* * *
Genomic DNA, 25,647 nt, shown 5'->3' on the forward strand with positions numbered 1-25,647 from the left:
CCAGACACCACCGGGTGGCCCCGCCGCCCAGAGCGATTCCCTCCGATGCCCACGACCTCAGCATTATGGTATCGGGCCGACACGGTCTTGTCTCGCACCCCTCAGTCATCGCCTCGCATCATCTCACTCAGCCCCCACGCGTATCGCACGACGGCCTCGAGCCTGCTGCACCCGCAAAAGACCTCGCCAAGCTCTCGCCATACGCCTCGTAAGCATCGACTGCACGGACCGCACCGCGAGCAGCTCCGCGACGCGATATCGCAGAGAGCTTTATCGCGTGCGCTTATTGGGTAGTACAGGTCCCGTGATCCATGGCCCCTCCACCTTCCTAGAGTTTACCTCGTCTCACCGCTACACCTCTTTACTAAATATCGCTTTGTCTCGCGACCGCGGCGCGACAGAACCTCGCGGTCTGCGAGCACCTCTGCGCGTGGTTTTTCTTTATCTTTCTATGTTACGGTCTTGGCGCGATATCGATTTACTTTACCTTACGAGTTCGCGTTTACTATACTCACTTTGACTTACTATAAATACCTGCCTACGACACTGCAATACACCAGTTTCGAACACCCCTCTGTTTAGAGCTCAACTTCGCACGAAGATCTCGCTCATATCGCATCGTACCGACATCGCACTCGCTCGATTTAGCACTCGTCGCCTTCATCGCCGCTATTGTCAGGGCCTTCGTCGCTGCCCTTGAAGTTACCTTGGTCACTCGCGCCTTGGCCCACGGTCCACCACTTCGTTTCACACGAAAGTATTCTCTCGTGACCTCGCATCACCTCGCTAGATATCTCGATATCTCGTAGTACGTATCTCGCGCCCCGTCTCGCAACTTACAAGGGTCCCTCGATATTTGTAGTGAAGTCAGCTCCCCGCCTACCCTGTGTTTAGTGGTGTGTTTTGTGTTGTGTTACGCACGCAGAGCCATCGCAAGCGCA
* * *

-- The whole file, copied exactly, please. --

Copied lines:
Genomic DNA, 25,647 nt, shown 5'->3' on the forward strand with positions numbered 1-25,647 from the left:
CCAGACACCACCGGGTGGCCCCGCCGCCCAGAGCGATTCCCTCCGATGCCCACGACCTCAGCATTATGGTATCGGGCCGACACGGTCTTGTCTCGCACCCCTCAGTCATCGCCTCGCATCATCTCACTCAGCCCCCACGCGTATCGCACGACGGCCTCGAGCCTGCTGCACCCGCAAAAGACCTCGCCAAGCTCTCGCCATACGCCTCGTAAGCATCGACTGCACGGACCGCACCGCGAGCAGCTCCGCGACGCGATATCGCAGAGAGCTTTATCGCGTGCGCTTATTGGGTAGTACAGGTCCCGTGATCCATGGCCCCTCCACCTTCCTAGAGTTTACCTCGTCTCACCGCTACACCTCTTTACTAAATATCGCTTTGTCTCGCGACCGCGGCGCGACAGAACCTCGCGGTCTGCGAGCACCTCTGCGCGTGGTTTTTCTTTATCTTTCTATGTTACGGTCTTGGCGCGATATCGATTTACTTTACCTTACGAGTTCGCGTTTACTATACTCACTTTGACTTACTATAAATACCTGCCTACGACACTGCAATACACCAGTTTCGAACACCCCTCTGTTTAGAGCTCAACTTCGCACGAAGATCTCGCTCATATCGCATCGTACCGACATCGCACTCGCTCGATTTAGCACTCGTCGCCTTCATCGCCGCTATTGTCAGGGCCTTCGTCGCTGCCCTTGAAGTTACCTTGGTCACTCGCGCCTTGGCCCACGGTCCACCACTTCGTTTCACACGAAAGTATTCTCTCGTGACCTCGCATCACCTCGCTAGATATCTCGATATCTCGTAGTACGTATCTCGCGCCCCGTCTCGCAACTTACAAGGGTCCCTCGATATTTGTAGTGAAGTCAGCTCCCCGCCTACCCTGTGTTTAGTGGTGTGTTTTGTGTTGTGTTACGCACGCAGAGCCATCGCAAGCGCA